Monday, July 11, 2011

An Uneventful Day That Gave Me Too Much Time To Think

My day was uneventful, neutral. It gave me pause and I realized, perhaps clearly for the first time that I am increasingly concerned about my own well-being in this economy, as clients who are profitable continue to stretch their bills out. Not yet to 30 days, but a week or two more than six months ago when virtually all paid by return mail.

Perhaps that's somewhat of an overstatement, but as I look about and see an ineffectual Congress and Administration doing virtually nothing about the employment situation, which does nothing but deteriorate, I know that historically, the impact can spell disaster; one of even greater scale then we are now experiencing.

I listened to the President last night and just read the lead to a story in The New York Times, "President Obama made no apparent headway on Monday in his attempt to forge a crisis-averting budget deal, but he put on full display his effort to position himself as a pragmatic centrist willing to confront both parties and address intractable problems…"

This "budget issue" is like reading Beckett, Ionesco or Genet: It's absurd, it's religiously political. Does anyone ingenuously believe that radical, yes "radical" fools in the House of Representatives will block national funding? Well, perhaps yes and if so, Social Security and other important bills will continue to be paid and the expense will be borne by the GOP in the fall of next year.

The media's not helping much with its fallacious punditry – and we, voters, citizens are doing little. Where are our demands for jobs. Paul Krugman, in my view the most intelligent Op-Ed writer at The New York Times, perhaps in the nation said it best in his column, No, We Can't? Or Won't? in which he said, "…a destructive passivity has overtaken our discourse. Turn on your TV and you'll see some self-satisfied pundit declaring that nothing much can be done about the economy's short-run problems (reminder: this "short run" is now in its fourth year), that we should focus on the long run instead…This gets things exactly wrong. The truth is that creating jobs in a depressed economy is something government could and should be doing. Yes, there are huge political obstacles to action — notably, the fact that the House is controlled by a party that benefits from the economy's weakness. But political gridlock should not be conflated with economic reality." I highly recommend you give that column a read, again, the link is: No, We Can't? Or Won't?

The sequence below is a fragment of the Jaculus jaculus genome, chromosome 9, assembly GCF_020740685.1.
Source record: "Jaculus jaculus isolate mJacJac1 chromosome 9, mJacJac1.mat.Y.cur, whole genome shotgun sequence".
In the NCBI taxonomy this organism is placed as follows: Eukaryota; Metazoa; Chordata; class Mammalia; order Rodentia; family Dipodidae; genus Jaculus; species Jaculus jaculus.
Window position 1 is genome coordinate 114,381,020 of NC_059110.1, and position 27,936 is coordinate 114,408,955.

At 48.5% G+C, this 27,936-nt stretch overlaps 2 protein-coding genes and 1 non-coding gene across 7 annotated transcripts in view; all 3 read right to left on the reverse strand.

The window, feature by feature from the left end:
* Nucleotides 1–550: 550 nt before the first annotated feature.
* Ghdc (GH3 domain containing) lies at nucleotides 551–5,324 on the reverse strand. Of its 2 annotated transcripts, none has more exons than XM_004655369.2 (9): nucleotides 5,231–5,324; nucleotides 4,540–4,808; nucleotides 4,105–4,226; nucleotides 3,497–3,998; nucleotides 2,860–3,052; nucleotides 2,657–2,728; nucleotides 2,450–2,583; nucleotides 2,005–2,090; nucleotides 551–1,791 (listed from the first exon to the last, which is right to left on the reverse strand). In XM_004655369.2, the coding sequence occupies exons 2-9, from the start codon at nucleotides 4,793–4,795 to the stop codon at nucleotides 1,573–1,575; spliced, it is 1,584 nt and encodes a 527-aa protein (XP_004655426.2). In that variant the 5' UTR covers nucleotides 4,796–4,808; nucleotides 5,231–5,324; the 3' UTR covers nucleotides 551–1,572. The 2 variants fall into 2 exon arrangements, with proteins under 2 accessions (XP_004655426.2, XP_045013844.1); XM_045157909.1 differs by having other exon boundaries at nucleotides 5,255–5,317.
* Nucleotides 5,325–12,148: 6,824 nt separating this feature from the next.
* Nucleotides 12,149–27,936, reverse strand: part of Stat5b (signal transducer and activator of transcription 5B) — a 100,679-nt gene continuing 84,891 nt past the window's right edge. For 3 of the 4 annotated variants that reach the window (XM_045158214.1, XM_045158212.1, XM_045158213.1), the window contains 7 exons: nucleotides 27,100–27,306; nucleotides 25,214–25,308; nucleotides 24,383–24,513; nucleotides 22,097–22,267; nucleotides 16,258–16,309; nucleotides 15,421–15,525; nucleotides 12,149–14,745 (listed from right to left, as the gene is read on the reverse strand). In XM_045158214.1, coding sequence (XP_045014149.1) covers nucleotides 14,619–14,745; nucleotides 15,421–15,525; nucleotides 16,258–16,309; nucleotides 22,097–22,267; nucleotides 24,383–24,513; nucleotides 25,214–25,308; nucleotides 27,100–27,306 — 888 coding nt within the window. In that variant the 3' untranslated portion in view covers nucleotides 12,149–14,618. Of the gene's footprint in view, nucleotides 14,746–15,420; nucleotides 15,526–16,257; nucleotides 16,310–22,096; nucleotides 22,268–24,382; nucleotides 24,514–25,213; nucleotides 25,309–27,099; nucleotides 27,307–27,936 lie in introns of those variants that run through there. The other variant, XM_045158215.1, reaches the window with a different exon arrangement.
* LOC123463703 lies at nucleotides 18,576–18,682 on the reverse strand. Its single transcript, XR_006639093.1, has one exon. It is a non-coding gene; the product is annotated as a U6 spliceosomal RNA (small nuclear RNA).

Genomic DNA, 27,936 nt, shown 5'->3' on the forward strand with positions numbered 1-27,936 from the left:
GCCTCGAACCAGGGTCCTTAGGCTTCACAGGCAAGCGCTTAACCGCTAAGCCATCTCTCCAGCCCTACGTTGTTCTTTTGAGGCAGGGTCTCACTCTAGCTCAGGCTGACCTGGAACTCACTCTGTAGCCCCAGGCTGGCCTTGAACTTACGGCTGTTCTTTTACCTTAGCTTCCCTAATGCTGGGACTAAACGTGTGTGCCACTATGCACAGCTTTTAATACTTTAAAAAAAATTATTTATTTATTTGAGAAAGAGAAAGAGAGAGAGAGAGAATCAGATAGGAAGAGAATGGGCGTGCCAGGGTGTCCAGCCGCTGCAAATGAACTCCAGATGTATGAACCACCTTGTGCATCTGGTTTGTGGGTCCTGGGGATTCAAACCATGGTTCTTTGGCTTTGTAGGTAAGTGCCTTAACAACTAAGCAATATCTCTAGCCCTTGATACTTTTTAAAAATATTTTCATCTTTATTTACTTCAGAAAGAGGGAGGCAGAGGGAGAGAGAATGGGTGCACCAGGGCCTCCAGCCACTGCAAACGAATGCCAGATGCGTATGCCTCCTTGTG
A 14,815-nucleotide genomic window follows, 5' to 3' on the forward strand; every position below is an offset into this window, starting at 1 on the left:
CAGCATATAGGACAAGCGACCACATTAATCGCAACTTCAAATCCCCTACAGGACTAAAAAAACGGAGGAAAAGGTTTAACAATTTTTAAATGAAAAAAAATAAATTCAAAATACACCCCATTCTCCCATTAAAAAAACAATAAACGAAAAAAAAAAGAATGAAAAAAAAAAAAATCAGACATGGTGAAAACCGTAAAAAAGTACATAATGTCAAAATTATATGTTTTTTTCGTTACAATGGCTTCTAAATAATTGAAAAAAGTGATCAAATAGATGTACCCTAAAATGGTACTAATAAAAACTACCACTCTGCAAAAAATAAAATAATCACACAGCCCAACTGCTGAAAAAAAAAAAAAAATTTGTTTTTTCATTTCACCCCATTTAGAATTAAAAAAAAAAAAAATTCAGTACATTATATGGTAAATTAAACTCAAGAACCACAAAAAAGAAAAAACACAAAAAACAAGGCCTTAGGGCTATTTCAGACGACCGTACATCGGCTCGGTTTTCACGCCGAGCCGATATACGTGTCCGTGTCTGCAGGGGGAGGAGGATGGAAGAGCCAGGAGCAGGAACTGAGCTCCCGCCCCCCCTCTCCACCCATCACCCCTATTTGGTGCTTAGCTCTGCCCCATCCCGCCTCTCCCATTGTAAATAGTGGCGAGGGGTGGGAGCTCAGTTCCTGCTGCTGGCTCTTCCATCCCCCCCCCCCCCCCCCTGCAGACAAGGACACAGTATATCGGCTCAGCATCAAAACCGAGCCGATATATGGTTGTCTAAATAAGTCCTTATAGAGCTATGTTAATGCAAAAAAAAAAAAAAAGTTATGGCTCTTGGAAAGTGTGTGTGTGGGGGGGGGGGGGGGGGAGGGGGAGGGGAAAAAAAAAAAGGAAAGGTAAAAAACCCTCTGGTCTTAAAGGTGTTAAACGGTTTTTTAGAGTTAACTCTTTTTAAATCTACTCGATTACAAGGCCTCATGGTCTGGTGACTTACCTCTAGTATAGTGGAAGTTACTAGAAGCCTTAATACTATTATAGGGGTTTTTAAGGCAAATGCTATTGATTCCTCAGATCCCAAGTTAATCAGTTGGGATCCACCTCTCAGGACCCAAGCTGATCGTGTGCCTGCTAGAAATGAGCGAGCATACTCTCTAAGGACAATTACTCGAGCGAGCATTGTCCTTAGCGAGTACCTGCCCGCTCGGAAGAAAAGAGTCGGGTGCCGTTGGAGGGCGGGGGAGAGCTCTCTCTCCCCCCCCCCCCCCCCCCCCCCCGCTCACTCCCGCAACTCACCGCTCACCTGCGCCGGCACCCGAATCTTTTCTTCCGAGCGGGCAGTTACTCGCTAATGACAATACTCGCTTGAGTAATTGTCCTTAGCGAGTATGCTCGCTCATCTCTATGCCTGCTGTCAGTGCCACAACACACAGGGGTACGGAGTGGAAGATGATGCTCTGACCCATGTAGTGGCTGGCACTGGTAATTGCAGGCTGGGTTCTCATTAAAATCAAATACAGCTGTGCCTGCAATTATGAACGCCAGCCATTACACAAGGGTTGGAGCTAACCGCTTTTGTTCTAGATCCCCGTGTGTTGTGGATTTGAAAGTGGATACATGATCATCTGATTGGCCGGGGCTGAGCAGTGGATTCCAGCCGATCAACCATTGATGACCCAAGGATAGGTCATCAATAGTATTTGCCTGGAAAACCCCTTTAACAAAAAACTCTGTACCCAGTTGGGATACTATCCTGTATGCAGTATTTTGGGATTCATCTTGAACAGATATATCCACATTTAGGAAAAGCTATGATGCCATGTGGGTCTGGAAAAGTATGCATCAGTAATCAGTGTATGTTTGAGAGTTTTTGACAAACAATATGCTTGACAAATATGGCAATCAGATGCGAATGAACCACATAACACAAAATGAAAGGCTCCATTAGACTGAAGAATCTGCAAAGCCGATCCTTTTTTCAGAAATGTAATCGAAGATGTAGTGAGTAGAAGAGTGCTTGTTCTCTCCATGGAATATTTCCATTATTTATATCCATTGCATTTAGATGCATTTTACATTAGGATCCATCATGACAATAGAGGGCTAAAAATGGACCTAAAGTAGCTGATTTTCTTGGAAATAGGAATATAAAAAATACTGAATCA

Yet, the public remains, well, depressed, psychologically…it's clear from polls. There are no "Pep Talks" that will work any longer. The President seems to take the position that we should all grin and bear it until the economy works its way out of this mess.

Well, there are jobs that could be had. The nation helped banks, which are sitting on hordes of cash rather than lending. Corporations are similarly so and not hiring, which is why productivity is up. And, we're still shipping jobs overseas.

As Mr. Krugman said, "It's also worth noting that in another area where government could make a big difference — help for troubled homeowners — almost nothing has been done. The Obama administration's program of mortgage relief has gone nowhere: of $46 billion allotted to help families stay in their homes, less than $2 billion has actually been spent…So let's summarize: The economy isn't fixing itself. Nor are there real obstacles to government action: both the bond vigilantes and structural unemployment exist only in the imaginations of pundits."

Putting this into very simple language, and as I've (and others) have said before, the poor are becoming increasingly poor; the rich, richer and the middle class is fast disappearing.

How'd it happen? Too many people, voters listened to these "Tea Partyers," to folks like Bachman and Palin…Cut taxes? Please. GE doesn't pay any; the rich pay little…and government services have value. Imagine your life without them. Cut Social Security, Medicare?

Do these folks read anything but the drivel based on political and governmental neophytes who are not only immature, but are simply incapable of analytical thought. Proof lies in the pudding: Look where we are and look at their hero, Paul Ryan.